[Editor’s Note: The dreaded Con Funk infected us here at ASM headquarters, causing the delay in this article.]
We’ve been going to WizardWorld Chicago, also known as Chicago Comic-Con, for over a decade, so we’ve seen the convention go through many changes over the years. We’ve seen the convention grow, we’ve seen the floor layout expand and change, we’ve seen the focus switch from a comic convention to a pop-culture gathering. So, while we like to look at each year as its own separate entity, it’s hard to not compare the convention to those from the past.
WizardWorld Chicago 2014 had a very different vibe than in past years. Part of this can be attributed to the new floor layout. In the past, the convention hall contained the autograph area in front, dealers’ booths behind it, artist alley near the back, and the photo ops at the very back. In 2013, the room was split into two floors on the other side of the Donald E. Stephenson Convention Center, which made for a unique feel, but there was still a buzz on both floors… as well as congestion in the aisles.
This year, perhaps because of the later date, Wizard was able to take over the entire first floor of the convention center as well as move photo-ops to the second floor. This allowed the dealer room and artist alley to be spread out in the north room, where the entire convention used to be located. This allowed for wider aisles and less congestion. The guests and autograph area was on the entire south side of the first floor, which again made for less congestion and a great way to keep the autograph queues from getting out of hand. As mentioned, the photo-ops were on the second floor, which also improved traffic flow. All in all, this was a great way to divide the convention space. Gone were the traffic jams of years past; the wider aisles and improved traffic patterns made for less headaches and an easier time getting around. Plus, this allowed the front lobby to become a common area for costumers to meet and have their pictures taken.
But this improved traffic pattern came at a price; by having the convention split up, it lost some of the buzz. With previous years, having everyone in the same room made things congested, but you felt the vibe of the convention. You also knew that you weren’t going to miss anything because it was all there for you. This year, you could spend the entire day in the dealers room and not see any of the guests and vice versa. Phil mentioned to me that things seemed quiet when we were in Artist Alley, and he was right — not only could you have a conversation without raising your voice too much, but it felt almost like there were fewer people there. This wasn’t the case – you just had to move to the front of the room or out to the main lobby to see a lot of people, but it certainly gave the convention a different feel.
There was also another reason why Wizard felt different this year. There were very few fan tables compared to prior years. The convention used to have fan tables as part of the dealers room. Two years ago, the fan tables were in the main lobby. This year, they weren’t there at all. To us, this is not a good thing. It has been our opinion that the fan tables provide a lot of the convention atmosphere. Yes, people will always come to a convention to see the guests, get autographs, and get pictures. Yes, people will always come to buy things from the dealers and get art from the artists. But the fan tables allow the average fan to take part of the convention as well, and also serve as an unofficial area for socializing. Hopefully, they will be back next year.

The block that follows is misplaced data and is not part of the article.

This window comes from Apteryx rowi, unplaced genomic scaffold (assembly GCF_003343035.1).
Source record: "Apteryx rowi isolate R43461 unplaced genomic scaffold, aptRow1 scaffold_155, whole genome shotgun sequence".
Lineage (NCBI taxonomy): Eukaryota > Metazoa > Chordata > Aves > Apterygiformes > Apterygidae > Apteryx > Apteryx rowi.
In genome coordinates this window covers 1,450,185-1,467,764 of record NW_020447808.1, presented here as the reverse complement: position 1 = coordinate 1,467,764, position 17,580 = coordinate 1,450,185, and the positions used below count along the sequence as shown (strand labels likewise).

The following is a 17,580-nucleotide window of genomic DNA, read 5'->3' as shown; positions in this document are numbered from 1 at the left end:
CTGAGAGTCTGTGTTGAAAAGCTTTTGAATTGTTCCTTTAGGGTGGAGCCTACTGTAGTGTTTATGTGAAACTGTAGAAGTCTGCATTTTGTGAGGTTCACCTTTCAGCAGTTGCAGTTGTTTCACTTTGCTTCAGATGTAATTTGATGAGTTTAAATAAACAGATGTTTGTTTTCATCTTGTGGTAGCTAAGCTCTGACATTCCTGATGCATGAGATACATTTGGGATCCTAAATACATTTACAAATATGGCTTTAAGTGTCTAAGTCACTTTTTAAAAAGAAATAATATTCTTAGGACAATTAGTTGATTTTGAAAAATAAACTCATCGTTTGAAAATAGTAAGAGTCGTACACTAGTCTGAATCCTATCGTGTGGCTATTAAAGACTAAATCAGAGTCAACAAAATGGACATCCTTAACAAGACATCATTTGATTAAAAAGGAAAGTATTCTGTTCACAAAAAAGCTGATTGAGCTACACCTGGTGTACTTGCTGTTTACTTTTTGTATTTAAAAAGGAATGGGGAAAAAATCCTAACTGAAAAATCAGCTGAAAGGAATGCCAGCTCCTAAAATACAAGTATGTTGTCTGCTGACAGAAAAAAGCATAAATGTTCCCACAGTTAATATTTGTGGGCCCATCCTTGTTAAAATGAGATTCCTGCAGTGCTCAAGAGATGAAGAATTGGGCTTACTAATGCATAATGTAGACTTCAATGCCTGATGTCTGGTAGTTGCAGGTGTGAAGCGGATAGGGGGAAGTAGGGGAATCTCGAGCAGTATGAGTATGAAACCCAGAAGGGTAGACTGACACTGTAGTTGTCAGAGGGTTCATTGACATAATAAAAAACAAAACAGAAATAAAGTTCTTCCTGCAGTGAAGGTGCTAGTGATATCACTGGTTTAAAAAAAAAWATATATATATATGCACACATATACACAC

Over the past decade, Wizard has become a social convention for us – we would see a lot of friends we had made at the convention, many of them thanks to the fan tables. This year, we saw only two people we knew walking the convention floor. There were also lots of other people – mostly costumers — who we had come to expect to be at Wizard, and this year, we didn’t see any of them. Granted, we were on a schedule that was hindered by a 90 minute wait from the freeway exit to the parking garage as well as an hour wait for food, but we would have thought we would have seen more people there. On that note, perhaps Wizard can talk with the convention center staff and get more food options out there for us and other attendees. We were lucky with an hour wait. We heard horror stories of people waiting three hours for a simple bottle of water. More food stations would alleviate this, and hopefully this is something that can happen in the future.
The traffic jam was horrible to be stuck in, and it may be a sign that Wizard has hit the limits of what Rosemont can provide. But this also means that the convention is more popular than ever, and Wizard should be commended for that. Also, we saw a lot of families there this year, and having families at a con is great in our books. It’s great to see moms and dads pass along their love of pop-culture, comics and geekery to the next generation.
So, to sum up, Wizard was a mixed bag this year. Some positives, some negatives. Hopefully we won’t get stuck in traffic or food lines next year, as we would like more time to peruse the con rather than try to squeeze it all into a shortened day.